By Pradeep S Mehta
The indigenous pharma industry has been sounding alarm bells against foreign companies acquiring domestic players. Now the department of pharmaceuticals wants a review of the FDI rules that allow foreigners to enter into India. In the recent past, six such takeovers have happened, beginning with Daichi from Japan taking over Ranbaxy in India in June, 2008. It is not predation, but the fact that the pharma industry needs deeper pockets to be able to survive in an increasingly competitive global market. The downside is that such takeovers may adversely affect our exports, and also lead to a rise in domestic prices through abusive behaviour and thus affecting consumer welfare adversely.
One way to regulate such takeovers is through the Competition Act, 2002, under its merger regulations. Alas, the same are not yet in place due to the misguided lobbying by some businesses. This would mean the throttling of Indian enterprises to be able to grow big in a global market.
The opposing businesses also feel that the power of the CCI in regulating international mergers under its extra jurisdictional power may hamper Indian firms from taking over firms outside India. Such concerns are generally misplaced, given that the motive in such mergers is to be competitive in the international (export) market, rather than the national market. Such outward mergers have little or no impact on competition within the Indian market and it is very unlikely that CCI would stop them, even if it decides to examine them.
However, it is in the interest of both business and consumers at large to advocate for the notification of the M&A provisions now rather than later. Since 1991, the Indian economy has been operating without any checks on anti-competitive issues arising from M&As following the dilution of the MRTP Act in 1991 and associated reforms. M&As, including those involving huge MNCs from all over the world, flooded the Indian economy. While the MRTP Act did try to regulate abuse of dominance and cartelisation, little attention was made to the link between these two anti-competitive practices and M&As. That was the reason that the new Competition Act was adopted in 2002.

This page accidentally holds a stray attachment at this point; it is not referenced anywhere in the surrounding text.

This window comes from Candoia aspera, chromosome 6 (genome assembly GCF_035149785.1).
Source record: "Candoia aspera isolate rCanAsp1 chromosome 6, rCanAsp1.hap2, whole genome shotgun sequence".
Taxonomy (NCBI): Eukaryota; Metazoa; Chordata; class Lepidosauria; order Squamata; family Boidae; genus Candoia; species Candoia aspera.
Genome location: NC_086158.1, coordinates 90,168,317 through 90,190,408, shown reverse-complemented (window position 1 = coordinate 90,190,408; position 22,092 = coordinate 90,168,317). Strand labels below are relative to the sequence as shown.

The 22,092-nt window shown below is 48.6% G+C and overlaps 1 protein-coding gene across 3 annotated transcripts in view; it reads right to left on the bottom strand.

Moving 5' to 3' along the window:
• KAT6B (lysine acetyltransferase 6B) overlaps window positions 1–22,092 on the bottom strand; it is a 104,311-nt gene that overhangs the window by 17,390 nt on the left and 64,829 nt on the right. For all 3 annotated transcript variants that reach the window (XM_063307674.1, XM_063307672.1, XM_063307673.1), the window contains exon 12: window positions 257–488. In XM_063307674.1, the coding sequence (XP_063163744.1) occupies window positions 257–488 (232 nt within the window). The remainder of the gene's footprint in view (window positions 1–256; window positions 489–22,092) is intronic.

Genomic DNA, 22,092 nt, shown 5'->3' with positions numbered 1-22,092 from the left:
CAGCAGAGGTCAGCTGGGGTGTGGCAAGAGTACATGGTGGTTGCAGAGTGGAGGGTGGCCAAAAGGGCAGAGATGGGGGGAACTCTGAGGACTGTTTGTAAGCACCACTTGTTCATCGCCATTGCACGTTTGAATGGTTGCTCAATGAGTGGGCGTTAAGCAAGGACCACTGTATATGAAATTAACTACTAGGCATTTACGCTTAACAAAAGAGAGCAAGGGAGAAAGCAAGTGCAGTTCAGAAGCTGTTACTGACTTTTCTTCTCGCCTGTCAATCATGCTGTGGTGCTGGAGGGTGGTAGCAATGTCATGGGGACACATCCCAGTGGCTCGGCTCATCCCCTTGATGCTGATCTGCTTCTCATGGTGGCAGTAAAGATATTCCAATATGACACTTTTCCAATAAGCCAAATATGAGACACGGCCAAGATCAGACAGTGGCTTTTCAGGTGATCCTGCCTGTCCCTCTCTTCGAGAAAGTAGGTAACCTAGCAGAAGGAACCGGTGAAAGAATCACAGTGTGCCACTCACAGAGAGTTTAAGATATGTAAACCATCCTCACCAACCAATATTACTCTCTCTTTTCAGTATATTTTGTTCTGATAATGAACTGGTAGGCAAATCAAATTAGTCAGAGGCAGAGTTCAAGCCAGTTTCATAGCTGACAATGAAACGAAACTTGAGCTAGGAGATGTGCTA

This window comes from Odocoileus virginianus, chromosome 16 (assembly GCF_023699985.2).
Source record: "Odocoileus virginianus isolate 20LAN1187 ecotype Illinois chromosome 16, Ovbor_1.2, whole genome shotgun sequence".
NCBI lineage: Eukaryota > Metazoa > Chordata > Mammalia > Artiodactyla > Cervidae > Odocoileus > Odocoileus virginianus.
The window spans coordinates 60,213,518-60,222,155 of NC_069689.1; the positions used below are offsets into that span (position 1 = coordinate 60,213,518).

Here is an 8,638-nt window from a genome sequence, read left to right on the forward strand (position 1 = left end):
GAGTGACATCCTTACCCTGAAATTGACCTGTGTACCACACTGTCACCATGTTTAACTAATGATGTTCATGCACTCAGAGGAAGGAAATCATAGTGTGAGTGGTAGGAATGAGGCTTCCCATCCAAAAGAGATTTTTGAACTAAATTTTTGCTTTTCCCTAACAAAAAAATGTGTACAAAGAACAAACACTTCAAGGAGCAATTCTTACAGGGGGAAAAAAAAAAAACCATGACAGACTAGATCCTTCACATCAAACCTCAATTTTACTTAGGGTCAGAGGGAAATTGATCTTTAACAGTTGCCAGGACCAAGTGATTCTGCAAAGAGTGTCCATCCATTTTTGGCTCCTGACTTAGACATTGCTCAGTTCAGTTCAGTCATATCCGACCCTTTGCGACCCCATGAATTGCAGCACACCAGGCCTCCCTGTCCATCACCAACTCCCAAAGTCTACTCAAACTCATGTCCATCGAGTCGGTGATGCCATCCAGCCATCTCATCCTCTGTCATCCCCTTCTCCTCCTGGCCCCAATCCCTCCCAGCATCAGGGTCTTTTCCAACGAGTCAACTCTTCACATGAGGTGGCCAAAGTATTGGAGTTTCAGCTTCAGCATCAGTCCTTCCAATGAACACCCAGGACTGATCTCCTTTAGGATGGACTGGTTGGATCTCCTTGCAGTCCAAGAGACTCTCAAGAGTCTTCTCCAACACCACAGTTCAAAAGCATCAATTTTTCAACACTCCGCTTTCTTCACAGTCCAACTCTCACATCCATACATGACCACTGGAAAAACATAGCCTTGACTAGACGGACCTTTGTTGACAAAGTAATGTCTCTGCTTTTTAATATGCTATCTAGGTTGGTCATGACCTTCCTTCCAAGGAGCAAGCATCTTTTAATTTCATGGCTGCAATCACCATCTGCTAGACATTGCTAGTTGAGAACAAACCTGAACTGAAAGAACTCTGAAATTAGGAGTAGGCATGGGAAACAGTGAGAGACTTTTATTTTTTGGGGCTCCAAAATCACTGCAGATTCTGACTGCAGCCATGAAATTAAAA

Despite the law, regulating the behaviour of big MNCs that get into a dominant position due to mergers would be difficult. Hence business should be worried when MNCs enter the Indian economy by acquiring as many firms, such as the pharma case, as they want without any competition analysis.
A few examples might help explain this. An increase in foreign shareholding in the Indian cement companies occurred in India during the post-1991 period, including the taking over of Tisco’s cement plants by French major Lafarge during 1997-99. Swiss cement company Holcim bought a stake in Gujarat Ambuja Cement, before the two companies took up a 50% stake in Associated Cement Companies (ACC). Indian cement companies were also not to be outdone, and they too participated in the acquisition spree, with A V Birla Group consolidating its cement business under Grasim, which acquired Shree Digvijay Cements and Dharani Cements, and Larsen & Toubro acquired Narmada Cements from Chowgules.
While consumers could have been happy that international players are entering the market to give more competition and hopefully price reductions, the opposite happened. In March 2008, the media was awash with news that cement companies ACC, Lafarge Cement, Grasim and four other top cement producers were found guilty of cartelisation by the MRTP Commission, having acted in concert to raise prices. The link between M&As and cartels is quite apparent in this sector.
The Indian tyre industry has also seen remarkable involvement of multinational companies over the previous years. JK Tyres, for example, has a technical tie-up with Continental AG of Germany. In 1993, Goodyear formed a 50-50 joint venture with South Asian Tyres Ltd (SATL) and in 1998 SATL became a fully-owned Goodyear Company. Apollo Tyres bought South Africa registered Dunlop Tyres International in 2006, which it later renamed Apollo Tyres SA. Consumers would expect to fully benefit through stable prices as a result of competition and economies of scale given that the associated foreign firms are big. Alas, in May 2008, we heard from media reports that the MRTP Commission had issued notices to half-a-dozen leading tyre makers, including JK Tyres, Ceat Tyres, Goodyear India, MRF Tyres and Apollo Tyres, accusing them of indulging in price fixing.
Anti-competitive practices by the cement and tyre industry affect both consumers and businesses which use them.
Business firms have also approached the MRTPC for abuse of dominance against firms that got dominant through mergers, some of them involving foreign firms. Examples include Hindustan Lever Ltd, a subsidiary of Anglo-Dutch multinational company, Unilever, which has appeared at the MRTPC to answer allegation of abuse of dominance, which it got through many acquisitions in the Indian market, the most significant being its takeover of Tata Oils Mills Company. There are several such examples in other consumer goods sectors. Prevention is better than cure. It is, therefore, surprising that business appears to be willing to tackle the symptom by complaining against abuse of dominance, while ignoring the likely cause, which is M&A. The sooner the M&A provisions are notified, the better for everyone, including business.
The author is the Secretary General of CUTS International.